Closed Bug 1258139 Opened 4 years ago Closed 4 years ago

storage.local doesn't save data from popup script, only after browser restart extension gets access to saved data

Categories

(WebExtensions :: Untriaged, defect)

45 Branch
x86_64
Linux
defect
Not set

Tracking

(firefox48 fixed)

RESOLVED FIXED
mozilla48
Tracking Status
firefox48 --- fixed

People

(Reporter: igaolong, Assigned: kmag)

References

Details

Attachments

(2 files)

User Agent: Mozilla/5.0 (X11; Ubuntu; Linux x86_64; rv:47.0) Gecko/20100101 Firefox/47.0
Build ID: 20160304163510

Steps to reproduce:

I've tried 45.0 on different machines and 47.0a1 trunk. Same results.
1. save data
browser.storage.local.set({
                    s_auth: {
                        id: data.id
                    }
                }, function() {
                    console.log(chrome.runtime.lastError); // null
                    console.log("Auth saved.");
                });
2. get data
browser.storage.local.get("s_auth", function(items) {
        console.log(items); // Object { s_auth: DeadObject }
    });
3. restart browser and saved data is accessible.


Actual results:

browser.storage.local.get gives Object { s_auth: DeadObject }

Log:

22:28:41.637 can't access dead object
runSafeSync() ExtensionUtils.jsm:56
bound runSafeSync() self-hosted:794
wrapPromise/<() ExtensionUtils.jsm:247
Handler.prototype.process() Promise-backend.js:937
this.PromiseWalker.walkerLoop() Promise-backend.js:816
bound () self-hosted:750
bound bound () self-hosted:750
1 ExtensionUtils.jsm:56:0

Security wrapper denied access to property "s_auth" on privileged Javascript object. Support for exposing privileged objects to untrusted content via __exposedProps__ is being gradually removed - use WebIDL bindings or Components.utils.cloneInto instead. Note that only the first denied property access from a given global object will be reported.

Also, when I'm trying to save data again, I get:

22:41:07.278 TypeError: browser is null1 nsLoginManagerPrompter.js:808:9
22:41:07.278 NS_ERROR_XPC_JAVASCRIPT_ERROR_WITH_DETAILS: [JavaScript Error: "browser is null" {file: "resource://gre/components/nsLoginManagerPrompter.js" line: 808}]'[JavaScript Error: "browser is null" {file: "resource://gre/components/nsLoginManagerPrompter.js" line: 808}]' when calling method: [nsILoginManagerPrompter::promptToSavePassword]1 LoginManagerParent.jsm:410:0



Expected results:

Saved data is accessible right after saving.
Summary: storage.local doesn't save data from popup script, only after restart extension gets access to saved data → storage.local doesn't save data from popup script, only after browser restart extension gets access to saved data
OS: Unspecified → Linux
Hardware: Unspecified → x86_64
I suspect that popup scripts are not trusted and all storage operations should be done in background script.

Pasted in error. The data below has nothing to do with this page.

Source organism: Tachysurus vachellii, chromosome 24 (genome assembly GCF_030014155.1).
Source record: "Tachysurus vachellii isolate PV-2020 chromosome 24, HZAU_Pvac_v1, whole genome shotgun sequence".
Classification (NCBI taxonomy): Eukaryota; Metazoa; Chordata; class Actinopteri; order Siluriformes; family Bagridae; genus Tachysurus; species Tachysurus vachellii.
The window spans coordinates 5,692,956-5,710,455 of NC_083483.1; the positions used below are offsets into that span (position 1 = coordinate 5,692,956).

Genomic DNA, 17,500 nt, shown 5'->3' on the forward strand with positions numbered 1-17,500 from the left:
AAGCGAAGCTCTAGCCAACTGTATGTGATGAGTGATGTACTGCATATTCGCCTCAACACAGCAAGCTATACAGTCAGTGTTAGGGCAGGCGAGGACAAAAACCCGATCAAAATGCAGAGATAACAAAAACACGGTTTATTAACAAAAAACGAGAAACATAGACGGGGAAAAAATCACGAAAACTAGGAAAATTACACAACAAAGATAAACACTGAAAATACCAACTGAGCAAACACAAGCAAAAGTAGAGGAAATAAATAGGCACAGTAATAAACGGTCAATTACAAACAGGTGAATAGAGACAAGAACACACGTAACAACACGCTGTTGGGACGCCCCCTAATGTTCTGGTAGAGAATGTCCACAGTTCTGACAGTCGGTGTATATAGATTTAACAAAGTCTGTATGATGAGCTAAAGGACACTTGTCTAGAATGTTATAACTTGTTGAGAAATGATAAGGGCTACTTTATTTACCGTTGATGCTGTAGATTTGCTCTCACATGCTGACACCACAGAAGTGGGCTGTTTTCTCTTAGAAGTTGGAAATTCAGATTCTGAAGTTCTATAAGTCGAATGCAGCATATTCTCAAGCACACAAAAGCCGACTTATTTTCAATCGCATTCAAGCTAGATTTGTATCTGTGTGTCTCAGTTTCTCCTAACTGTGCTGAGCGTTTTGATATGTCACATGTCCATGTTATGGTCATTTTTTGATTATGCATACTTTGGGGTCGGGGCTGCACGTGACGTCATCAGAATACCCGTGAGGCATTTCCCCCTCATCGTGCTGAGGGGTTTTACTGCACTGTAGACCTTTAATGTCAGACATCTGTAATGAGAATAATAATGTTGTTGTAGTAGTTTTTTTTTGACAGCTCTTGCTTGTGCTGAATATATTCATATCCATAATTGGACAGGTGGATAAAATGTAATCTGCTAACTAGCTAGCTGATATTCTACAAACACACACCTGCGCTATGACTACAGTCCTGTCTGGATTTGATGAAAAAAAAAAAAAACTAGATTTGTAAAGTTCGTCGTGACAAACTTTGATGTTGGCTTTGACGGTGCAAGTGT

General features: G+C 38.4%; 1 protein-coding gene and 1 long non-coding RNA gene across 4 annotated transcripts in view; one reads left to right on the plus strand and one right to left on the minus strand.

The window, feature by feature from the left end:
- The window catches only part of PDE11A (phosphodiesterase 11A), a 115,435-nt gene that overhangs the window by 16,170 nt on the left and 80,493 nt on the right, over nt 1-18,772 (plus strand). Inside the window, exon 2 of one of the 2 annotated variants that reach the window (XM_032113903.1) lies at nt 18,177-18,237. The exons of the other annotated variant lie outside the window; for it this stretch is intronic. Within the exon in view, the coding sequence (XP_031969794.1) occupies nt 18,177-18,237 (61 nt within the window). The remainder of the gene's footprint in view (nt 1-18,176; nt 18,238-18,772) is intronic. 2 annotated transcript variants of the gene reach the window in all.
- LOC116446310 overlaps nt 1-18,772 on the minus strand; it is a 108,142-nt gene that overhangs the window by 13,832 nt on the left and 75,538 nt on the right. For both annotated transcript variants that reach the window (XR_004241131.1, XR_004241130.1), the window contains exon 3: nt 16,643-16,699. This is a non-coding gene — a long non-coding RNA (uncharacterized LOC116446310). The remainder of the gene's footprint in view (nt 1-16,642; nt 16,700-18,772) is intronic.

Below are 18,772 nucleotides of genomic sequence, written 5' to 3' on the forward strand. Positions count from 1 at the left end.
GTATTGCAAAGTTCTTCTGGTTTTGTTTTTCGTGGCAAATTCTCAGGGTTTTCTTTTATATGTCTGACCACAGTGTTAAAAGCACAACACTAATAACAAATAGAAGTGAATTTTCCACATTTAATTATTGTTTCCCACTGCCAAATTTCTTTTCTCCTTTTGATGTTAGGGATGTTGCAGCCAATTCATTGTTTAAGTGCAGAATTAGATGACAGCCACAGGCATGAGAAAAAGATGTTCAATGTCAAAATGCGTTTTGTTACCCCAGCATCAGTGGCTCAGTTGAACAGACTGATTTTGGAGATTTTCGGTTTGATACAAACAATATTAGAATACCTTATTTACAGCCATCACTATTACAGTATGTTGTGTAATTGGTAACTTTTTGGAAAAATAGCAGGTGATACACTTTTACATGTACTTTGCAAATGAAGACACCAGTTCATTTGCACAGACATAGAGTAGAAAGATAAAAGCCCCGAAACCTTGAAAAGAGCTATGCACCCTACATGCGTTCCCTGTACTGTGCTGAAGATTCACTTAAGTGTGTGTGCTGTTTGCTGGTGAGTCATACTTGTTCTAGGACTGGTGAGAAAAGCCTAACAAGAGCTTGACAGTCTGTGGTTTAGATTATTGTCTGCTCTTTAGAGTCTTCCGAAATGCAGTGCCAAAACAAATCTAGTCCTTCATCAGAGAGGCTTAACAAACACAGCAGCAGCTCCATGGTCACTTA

Assignee: nobody → kmaglione+bmo
Status: UNCONFIRMED → ASSIGNED
Ever confirmed: true
Comment on attachment 8734169 [details]
MozReview Request: Bug 1258139: Part 2 - [webext] Fix dead wrapper issues in storage API. r?gabor

https://reviewboard.mozilla.org/r/42123/#review38723

::: toolkit/components/extensions/ExtensionStorage.jsm:81
(Diff revision 1)
>        AsyncShutdown.profileBeforeChange.removeBlocker(promise);
>      });
>    },
>  
>    set(extensionId, items) {
> +    items = Cu.cloneInto(items, global);

Conceptually this does the right thing. However what chromium does (according to the docs which does not mean a lot...): "Primitive values such as numbers will serialize as expected. Values with a typeof "object" and "function" will typically serialize to {}, with the exception of Array (serializes as expected), Date, and Regex (serialize using their String representation)."

cloneInto will throw for function properties, and we will store object values as JSON, no? Another interesting case are properties with getters (cloneInto will throw for these too, I have no idea what chrome does for them)

Finally the object or any of the property can be a proxy object... (do we care?)

If we want to copy chromium behavior we should just check the type of the properties, and if they are functions/objects and not arrays, could just use {} for them. And then we don't even need cloneInto. But that would suck imo and I'm not even sure the docs are correct. So instead we could just check the type of each properties and use {} for functions and cloneInto the object properties (that should work for Arrays too). I wish we had a cloneInto that ignores function arguments.

Anyway, let me know what you think, I can r+ this version as well if the decisions is that we want this behavior. But want to make sure that these side effects are clear. Btw It might make sense to flag properties to be cloned at scheme level and display it in the docs too (I don't know our current status at this area so this might be a dumb idea).
Attachment #8734169 - Flags: review?(gkrizsanits)
(In reply to Gabor Krizsanits [:krizsa :gabor] from comment #4)
> Comment on attachment 8734169 [details]
> MozReview Request: Bug 1258139: Part 2 - [webext] Fix dead wrapper issues in
> storage API. r?gabor
> 
> https://reviewboard.mozilla.org/r/42123/#review38723
> 
> ::: toolkit/components/extensions/ExtensionStorage.jsm:81
> (Diff revision 1)
> >        AsyncShutdown.profileBeforeChange.removeBlocker(promise);
> >      });
> >    },
> >  
> >    set(extensionId, items) {
> > +    items = Cu.cloneInto(items, global);
> 
> Conceptually this does the right thing. However what chromium does
> (according to the docs which does not mean a lot...): "Primitive values such
> as numbers will serialize as expected. Values with a typeof "object" and
> "function" will typically serialize to {}, with the exception of Array
> (serializes as expected), Date, and Regex (serialize using their String
> representation)."

Hmm... That's a good point. This also has implications for OOP add-ons, since
the arguments to these methods will have to be structured cloned across
processes.

> cloneInto will throw for function properties, and we will store object